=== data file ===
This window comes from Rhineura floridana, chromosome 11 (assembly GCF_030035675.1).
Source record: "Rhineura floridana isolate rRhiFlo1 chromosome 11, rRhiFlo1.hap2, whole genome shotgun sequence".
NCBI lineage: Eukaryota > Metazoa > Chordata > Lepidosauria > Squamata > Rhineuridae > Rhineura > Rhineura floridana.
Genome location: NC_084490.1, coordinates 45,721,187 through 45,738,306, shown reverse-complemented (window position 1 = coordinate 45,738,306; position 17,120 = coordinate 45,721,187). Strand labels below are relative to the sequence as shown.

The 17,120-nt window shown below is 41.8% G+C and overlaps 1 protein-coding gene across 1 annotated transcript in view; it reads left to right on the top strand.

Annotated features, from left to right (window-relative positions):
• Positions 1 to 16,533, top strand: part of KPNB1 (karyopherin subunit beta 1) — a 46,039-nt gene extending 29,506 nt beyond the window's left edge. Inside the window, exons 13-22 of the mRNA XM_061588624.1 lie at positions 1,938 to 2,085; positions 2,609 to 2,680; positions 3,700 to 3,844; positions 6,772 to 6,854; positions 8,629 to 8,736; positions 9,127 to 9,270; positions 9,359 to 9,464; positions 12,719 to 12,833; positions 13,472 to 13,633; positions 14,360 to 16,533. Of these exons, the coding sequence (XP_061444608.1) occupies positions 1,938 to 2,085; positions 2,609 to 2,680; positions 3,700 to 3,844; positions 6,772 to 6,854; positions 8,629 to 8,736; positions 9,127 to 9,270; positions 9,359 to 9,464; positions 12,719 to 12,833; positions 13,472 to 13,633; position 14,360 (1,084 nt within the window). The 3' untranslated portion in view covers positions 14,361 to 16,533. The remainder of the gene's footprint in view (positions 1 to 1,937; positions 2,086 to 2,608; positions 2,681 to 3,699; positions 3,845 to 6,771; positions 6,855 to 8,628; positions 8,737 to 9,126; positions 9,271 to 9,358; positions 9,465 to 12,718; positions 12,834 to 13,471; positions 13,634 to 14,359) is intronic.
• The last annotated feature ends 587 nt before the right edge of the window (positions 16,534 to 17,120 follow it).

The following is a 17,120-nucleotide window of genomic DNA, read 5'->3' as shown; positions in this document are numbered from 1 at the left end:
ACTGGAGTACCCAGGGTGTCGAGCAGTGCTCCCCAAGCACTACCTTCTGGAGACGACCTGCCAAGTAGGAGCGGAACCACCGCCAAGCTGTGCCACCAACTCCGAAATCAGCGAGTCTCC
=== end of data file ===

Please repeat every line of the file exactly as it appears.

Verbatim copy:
This window comes from Rhineura floridana, chromosome 11 (assembly GCF_030035675.1).
Source record: "Rhineura floridana isolate rRhiFlo1 chromosome 11, rRhiFlo1.hap2, whole genome shotgun sequence".
NCBI lineage: Eukaryota > Metazoa > Chordata > Lepidosauria > Squamata > Rhineuridae > Rhineura > Rhineura floridana.
Genome location: NC_084490.1, coordinates 45,721,187 through 45,738,306, shown reverse-complemented (window position 1 = coordinate 45,738,306; position 17,120 = coordinate 45,721,187). Strand labels below are relative to the sequence as shown.

The 17,120-nt window shown below is 41.8% G+C and overlaps 1 protein-coding gene across 1 annotated transcript in view; it reads left to right on the top strand.

Annotated features, from left to right (window-relative positions):
• Positions 1 to 16,533, top strand: part of KPNB1 (karyopherin subunit beta 1) — a 46,039-nt gene extending 29,506 nt beyond the window's left edge. Inside the window, exons 13-22 of the mRNA XM_061588624.1 lie at positions 1,938 to 2,085; positions 2,609 to 2,680; positions 3,700 to 3,844; positions 6,772 to 6,854; positions 8,629 to 8,736; positions 9,127 to 9,270; positions 9,359 to 9,464; positions 12,719 to 12,833; positions 13,472 to 13,633; positions 14,360 to 16,533. Of these exons, the coding sequence (XP_061444608.1) occupies positions 1,938 to 2,085; positions 2,609 to 2,680; positions 3,700 to 3,844; positions 6,772 to 6,854; positions 8,629 to 8,736; positions 9,127 to 9,270; positions 9,359 to 9,464; positions 12,719 to 12,833; positions 13,472 to 13,633; position 14,360 (1,084 nt within the window). The 3' untranslated portion in view covers positions 14,361 to 16,533. The remainder of the gene's footprint in view (positions 1 to 1,937; positions 2,086 to 2,608; positions 2,681 to 3,699; positions 3,845 to 6,771; positions 6,855 to 8,628; positions 8,737 to 9,126; positions 9,271 to 9,358; positions 9,465 to 12,718; positions 12,834 to 13,471; positions 13,634 to 14,359) is intronic.
• The last annotated feature ends 587 nt before the right edge of the window (positions 16,534 to 17,120 follow it).

The following is a 17,120-nucleotide window of genomic DNA, read 5'->3' as shown; positions in this document are numbered from 1 at the left end:
ACTGGAGTACCCAGGGTGTCGAGCAGTGCTCCCCAAGCACTACCTTCTGGAGACGACCTGCCAAGTAGGAGCGGAACCACCGCCAAGCTGTGCCACCAACTCCGAAATCAGCGAGTCTCC